Nonlocal: a quantum computing podcast

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Rating
5
from
8 reviews
This podcast has
4 episodes
Language
Date created
2020/12/02
Last published
2021/07/25
Average duration
54 min.
Release period
79 days

Description

This podcast takes you behind the scenes into the world of quantum computing research: through conversations with researchers, we explore the latest and most exciting ideas in the field. The podcast is aimed at anyone interested in quantum computing. About the hosts: Vincent Russo (https://vprusso.github.io/) has a PhD in computer science. Software engineer by day and quantum engineer by night. William Slofstra (http://elliptic.space) is a mathematician at the University of Waterloo. Henry Yuen (http://henryyuen.net) is a computer scientist at Columbia University.

Podcast episodes

Check latest episodes from Nonlocal: a quantum computing podcast podcast

Shallow quantum circuits with David Gosset
2021/07/25
The point of building quantum computers is that we expect them to be capable of things that classical computers aren't. But how can we prove that this is the case? In this episode we talk to David Gosset, a professor at the University of Waterloo, about his research on quantum advantage for shallow circuits.   Hosts: Vincent Russo (vprusso.github.io), William Slofstra (elliptic.space), Henry Yuen (henryyuen.net)   Main papers discussed in this episode: 1) Sergey Bravyi, David Gosset, and Robert König. Quantum advantage with shallow circuits. Science Vol. 362, Issue 6412, pp. 308-311 (2018). https://doi.org/10.1126/science.aar3106 2) Sergey Bravyi, David Gosset, Robert König and Marco Tomamichel. Quantum advantage with noisy shallow circuits. Nat. Phys. 16, pp. 1040–1045 (2020). https://doi.org/10.1038/s41567-020-0948-z 3) Adam Bene Watts, Robin Kothari, Luke Schaeffer, and Avishay Tal. Exponential separation between shallow quantum circuits and unbounded fan-in shallow classical circuits. STOC 2019, pp. 515-526. https://doi.org/10.1145/3313276.3316404 4) Daniel Grier and Luke Schaeffer. Interactive shallow Clifford circuits: quantum advantage against NC1 and beyond. STOC 2020, pp. 875-888. https://doi.org/10.1145/3357713.3384332 5) David Gosset, Daniel Grier, Alex Kerzner, and Luke Schaeffer. Fast simulation of planar Clifford circuits. https://arxiv.org/abs/2009.03218   William got the citation to (1) slightly wrong in the episode: it appeared as an invited short talk at STOC, not in the proceedings.   Theme music is WLIIAW by Vincent Russo.
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003: Quantum certified deletion with Anne Broadbent
2021/03/28
Can you ever be sure that someone has deleted your data? Anne Broadbent (University of Ottawa) tells us about a protocol for "quantum certified deletion", where a recipient of your information can prove to you that they've deleted your information. We learn about her paper with Rabib Islam introducing quantum certified deletion and some of its possible applications to privacy.  Hosts: Vincent Russo (vprusso.github.io), William Slofstra (elliptic.space), Henry Yuen (henryyuen.net) Broadbent, Islam. Quantum encryption with certified deletion (https://arxiv.org/abs/1910.03551). Rabib Islam's QCRYPT 2020 talk on their paper: https://www.youtube.com/watch?v=nT8MQC6d358 Theme music is WLIIAW by Vincent Russo.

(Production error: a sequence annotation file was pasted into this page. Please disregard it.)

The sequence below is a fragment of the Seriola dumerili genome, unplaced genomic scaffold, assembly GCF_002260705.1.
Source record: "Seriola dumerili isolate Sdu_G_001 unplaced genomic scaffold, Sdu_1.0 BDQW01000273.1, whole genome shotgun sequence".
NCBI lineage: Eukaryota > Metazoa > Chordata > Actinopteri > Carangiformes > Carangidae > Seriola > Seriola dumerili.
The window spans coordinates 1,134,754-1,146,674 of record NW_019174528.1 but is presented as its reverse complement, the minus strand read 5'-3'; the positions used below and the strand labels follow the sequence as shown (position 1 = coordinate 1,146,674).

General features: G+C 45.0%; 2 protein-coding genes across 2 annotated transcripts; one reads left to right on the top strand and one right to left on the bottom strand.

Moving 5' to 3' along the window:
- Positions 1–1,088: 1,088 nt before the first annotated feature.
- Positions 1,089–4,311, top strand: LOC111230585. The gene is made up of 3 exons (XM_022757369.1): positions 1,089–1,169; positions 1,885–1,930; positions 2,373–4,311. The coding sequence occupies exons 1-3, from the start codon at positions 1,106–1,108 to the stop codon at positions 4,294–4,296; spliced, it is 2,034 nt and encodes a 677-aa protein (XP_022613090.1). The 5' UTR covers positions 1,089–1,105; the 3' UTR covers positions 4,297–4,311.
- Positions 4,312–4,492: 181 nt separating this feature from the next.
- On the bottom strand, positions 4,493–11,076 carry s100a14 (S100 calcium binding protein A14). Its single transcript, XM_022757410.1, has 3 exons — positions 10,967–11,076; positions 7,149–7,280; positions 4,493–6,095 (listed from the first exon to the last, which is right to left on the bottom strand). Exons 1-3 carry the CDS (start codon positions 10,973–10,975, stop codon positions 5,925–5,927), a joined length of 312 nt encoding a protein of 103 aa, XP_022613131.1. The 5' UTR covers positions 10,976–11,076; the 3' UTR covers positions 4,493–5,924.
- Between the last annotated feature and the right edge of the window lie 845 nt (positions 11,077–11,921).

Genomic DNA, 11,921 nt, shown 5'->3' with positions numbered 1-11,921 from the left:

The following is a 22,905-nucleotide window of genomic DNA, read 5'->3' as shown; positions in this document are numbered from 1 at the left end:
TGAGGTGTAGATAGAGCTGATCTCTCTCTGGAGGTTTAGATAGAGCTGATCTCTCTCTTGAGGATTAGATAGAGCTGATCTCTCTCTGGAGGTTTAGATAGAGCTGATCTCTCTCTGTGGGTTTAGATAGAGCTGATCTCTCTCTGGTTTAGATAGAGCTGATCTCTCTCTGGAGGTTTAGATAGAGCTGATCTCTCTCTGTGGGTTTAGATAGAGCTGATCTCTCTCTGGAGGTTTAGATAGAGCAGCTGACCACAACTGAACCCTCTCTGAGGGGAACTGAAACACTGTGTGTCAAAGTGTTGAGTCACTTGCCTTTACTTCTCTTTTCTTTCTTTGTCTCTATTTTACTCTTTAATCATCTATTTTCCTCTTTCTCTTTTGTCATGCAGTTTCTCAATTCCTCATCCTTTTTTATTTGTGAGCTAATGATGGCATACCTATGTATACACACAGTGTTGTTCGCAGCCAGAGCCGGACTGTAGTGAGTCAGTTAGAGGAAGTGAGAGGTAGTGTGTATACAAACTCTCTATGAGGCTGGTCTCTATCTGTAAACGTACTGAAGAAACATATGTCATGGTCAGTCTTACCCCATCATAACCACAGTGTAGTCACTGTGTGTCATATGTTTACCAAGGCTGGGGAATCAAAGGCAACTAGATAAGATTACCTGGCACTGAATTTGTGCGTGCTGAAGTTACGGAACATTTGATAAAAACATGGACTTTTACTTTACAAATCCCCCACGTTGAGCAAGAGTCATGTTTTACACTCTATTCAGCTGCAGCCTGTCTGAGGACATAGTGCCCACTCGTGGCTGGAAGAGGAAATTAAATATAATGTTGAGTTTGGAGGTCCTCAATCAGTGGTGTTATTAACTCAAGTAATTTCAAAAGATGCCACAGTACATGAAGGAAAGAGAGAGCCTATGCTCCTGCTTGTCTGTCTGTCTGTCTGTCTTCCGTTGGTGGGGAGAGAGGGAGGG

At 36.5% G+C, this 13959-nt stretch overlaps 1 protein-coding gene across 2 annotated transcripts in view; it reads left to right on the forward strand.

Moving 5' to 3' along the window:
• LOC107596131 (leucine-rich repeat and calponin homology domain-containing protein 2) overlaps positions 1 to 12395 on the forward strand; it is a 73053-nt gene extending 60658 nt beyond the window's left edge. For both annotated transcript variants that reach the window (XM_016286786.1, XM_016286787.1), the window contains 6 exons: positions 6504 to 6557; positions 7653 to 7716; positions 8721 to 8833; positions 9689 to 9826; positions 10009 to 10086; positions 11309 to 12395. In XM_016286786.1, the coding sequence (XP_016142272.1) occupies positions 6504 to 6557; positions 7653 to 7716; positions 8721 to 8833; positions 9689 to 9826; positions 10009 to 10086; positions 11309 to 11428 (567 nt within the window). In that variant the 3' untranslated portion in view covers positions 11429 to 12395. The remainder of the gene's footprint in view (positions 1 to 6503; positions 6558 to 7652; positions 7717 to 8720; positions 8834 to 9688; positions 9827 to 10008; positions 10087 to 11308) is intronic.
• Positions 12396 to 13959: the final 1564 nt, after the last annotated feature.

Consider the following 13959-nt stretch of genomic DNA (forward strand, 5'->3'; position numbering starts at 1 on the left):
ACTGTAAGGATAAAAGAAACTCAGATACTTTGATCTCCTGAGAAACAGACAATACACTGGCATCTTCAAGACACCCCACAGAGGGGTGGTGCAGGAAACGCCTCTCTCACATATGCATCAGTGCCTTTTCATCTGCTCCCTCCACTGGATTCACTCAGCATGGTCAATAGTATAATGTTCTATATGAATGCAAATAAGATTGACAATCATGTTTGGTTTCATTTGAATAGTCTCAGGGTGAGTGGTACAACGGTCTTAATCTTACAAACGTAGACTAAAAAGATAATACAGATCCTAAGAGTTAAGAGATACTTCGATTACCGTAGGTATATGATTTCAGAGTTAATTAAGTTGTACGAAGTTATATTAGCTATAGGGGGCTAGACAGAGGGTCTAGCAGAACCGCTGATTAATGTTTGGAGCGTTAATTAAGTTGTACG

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Quantum channel capacities with Debbie Leung
2020/12/18
Quantum channel capacities are known to exhibit counterintuitive properties (superadditivity and superactivation), which make them hard to calculate. In this episode we talk to Debbie Leung (Institute for Quantum Computing, University of Waterloo) about one of her favourite open problems, the capacity of the qubit depolarizing channel, as well as her 2017 paper with Felix Leditzky and Graeme Smith that makes some progress on this problem. Hosts: Vincent Russo (vprusso.github.io), William Slofstra (elliptic.space), Henry Yuen (henryyuen.net) Debbie's paper: https://doi.org/10.1103/PhysRevLett.120.160503 Beyond IID in Information Theory: https://sites.google.com/view/beyondiid8/ Link to Debbie's course on quantum channel capacities: https://www.math.uwaterloo.ca/~wcleung/co781-f2020.html Music by Vincent Russo. Theme is WLIIAW.
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The origin of the Mermin-Peres magic square
2020/12/02
The Mermin-Peres magic square is a simple game which is at the heart of many results in quantum cryptography and quantum complexity theory. In this episode, we trace the origin of the Mermin-Peres square back to two short papers by N. David Mermin and Asher Peres. Mermin's paper: https://doi.org/10.1103/PhysRevLett.65.3373 Peres' paper: https://doi.org/10.1016/0375-9601(90)90172-K Hosts: Vincent Russo (vprusso.github.io), William Slofstra (elliptic.space), Henry Yuen (henryyuen.net) Theme music is WLIIAW by Vincent Russo
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